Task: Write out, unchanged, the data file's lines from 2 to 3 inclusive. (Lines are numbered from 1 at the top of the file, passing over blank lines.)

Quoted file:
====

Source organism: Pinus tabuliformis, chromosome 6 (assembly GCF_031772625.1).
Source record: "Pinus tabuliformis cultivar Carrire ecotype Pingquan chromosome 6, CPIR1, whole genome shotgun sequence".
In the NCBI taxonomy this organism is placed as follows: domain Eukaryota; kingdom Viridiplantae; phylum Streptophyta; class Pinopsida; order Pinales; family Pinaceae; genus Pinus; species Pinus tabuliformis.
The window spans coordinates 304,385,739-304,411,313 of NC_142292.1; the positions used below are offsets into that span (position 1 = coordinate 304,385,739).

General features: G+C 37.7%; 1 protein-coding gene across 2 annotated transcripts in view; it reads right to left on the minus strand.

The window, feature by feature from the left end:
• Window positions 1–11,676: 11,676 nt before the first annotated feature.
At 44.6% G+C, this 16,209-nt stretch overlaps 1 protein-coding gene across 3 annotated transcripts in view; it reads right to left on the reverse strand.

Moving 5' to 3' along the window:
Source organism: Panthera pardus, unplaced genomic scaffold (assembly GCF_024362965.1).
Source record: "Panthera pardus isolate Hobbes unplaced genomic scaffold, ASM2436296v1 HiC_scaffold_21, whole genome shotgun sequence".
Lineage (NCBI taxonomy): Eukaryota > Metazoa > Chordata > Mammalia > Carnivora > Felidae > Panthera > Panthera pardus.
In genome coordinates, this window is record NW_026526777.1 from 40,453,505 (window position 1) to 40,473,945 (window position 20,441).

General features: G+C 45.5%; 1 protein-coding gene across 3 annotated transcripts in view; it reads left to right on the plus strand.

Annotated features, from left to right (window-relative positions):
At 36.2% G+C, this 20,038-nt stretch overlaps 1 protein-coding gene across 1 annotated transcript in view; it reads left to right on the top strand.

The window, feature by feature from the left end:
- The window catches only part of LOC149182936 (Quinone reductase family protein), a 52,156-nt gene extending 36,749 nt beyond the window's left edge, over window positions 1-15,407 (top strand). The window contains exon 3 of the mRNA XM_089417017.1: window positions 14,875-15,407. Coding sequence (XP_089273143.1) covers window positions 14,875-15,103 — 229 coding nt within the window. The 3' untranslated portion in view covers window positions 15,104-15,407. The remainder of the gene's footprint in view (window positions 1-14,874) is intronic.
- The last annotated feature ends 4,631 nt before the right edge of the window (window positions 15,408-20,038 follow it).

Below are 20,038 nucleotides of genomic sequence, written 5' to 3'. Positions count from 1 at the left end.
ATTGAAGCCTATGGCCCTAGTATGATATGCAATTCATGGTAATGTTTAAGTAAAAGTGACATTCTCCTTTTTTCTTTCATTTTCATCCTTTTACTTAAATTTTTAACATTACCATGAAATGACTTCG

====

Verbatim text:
Source record: "Pinus tabuliformis cultivar Carrire ecotype Pingquan chromosome 6, CPIR1, whole genome shotgun sequence".
In the NCBI taxonomy this organism is placed as follows: domain Eukaryota; kingdom Viridiplantae; phylum Streptophyta; class Pinopsida; order Pinales; family Pinaceae; genus Pinus; species Pinus tabuliformis.